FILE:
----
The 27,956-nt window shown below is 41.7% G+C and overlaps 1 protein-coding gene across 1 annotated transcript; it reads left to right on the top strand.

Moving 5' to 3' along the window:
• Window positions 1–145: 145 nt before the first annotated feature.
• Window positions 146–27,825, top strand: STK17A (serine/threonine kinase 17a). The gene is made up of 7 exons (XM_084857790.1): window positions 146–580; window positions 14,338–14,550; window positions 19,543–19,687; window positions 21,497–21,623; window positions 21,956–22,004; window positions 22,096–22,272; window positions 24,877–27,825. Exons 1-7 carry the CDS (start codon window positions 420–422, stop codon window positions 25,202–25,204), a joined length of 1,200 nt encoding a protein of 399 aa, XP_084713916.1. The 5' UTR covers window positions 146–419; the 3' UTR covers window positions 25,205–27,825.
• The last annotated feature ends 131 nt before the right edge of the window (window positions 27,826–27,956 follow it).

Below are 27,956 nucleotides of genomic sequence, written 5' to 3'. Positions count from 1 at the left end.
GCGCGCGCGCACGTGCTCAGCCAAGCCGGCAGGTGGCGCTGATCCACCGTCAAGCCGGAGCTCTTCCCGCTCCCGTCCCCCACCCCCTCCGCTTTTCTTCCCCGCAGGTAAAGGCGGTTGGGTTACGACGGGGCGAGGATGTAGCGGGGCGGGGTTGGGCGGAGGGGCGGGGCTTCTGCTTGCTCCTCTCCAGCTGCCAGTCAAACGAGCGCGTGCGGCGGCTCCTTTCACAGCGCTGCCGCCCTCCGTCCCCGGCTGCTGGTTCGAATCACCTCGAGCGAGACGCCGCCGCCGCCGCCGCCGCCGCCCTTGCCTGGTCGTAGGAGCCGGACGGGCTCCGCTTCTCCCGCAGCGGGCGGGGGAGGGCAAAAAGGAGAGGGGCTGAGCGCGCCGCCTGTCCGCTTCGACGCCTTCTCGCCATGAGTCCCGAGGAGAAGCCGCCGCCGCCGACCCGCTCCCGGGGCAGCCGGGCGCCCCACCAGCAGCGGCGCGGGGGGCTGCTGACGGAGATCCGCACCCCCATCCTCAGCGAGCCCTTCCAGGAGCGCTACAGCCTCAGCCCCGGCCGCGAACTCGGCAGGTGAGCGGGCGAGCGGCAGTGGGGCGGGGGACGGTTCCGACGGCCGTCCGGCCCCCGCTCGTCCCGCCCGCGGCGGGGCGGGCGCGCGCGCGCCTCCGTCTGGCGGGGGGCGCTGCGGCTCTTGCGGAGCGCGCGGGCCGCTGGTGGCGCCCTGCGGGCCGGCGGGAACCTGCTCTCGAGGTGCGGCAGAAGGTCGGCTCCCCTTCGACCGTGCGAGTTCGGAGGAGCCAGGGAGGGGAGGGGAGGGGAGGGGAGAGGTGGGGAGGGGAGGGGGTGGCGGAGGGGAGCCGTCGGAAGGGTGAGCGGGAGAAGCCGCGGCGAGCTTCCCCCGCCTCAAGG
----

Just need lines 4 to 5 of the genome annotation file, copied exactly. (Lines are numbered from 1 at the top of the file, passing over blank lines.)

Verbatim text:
• Window positions 146–27,825, top strand: STK17A (serine/threonine kinase 17a). The gene is made up of 7 exons (XM_084857790.1): window positions 146–580; window positions 14,338–14,550; window positions 19,543–19,687; window positions 21,497–21,623; window positions 21,956–22,004; window positions 22,096–22,272; window positions 24,877–27,825. Exons 1-7 carry the CDS (start codon window positions 420–422, stop codon window positions 25,202–25,204), a joined length of 1,200 nt encoding a protein of 399 aa, XP_084713916.1. The 5' UTR covers window positions 146–419; the 3' UTR covers window positions 25,205–27,825.
• The last annotated feature ends 131 nt before the right edge of the window (window positions 27,826–27,956 follow it).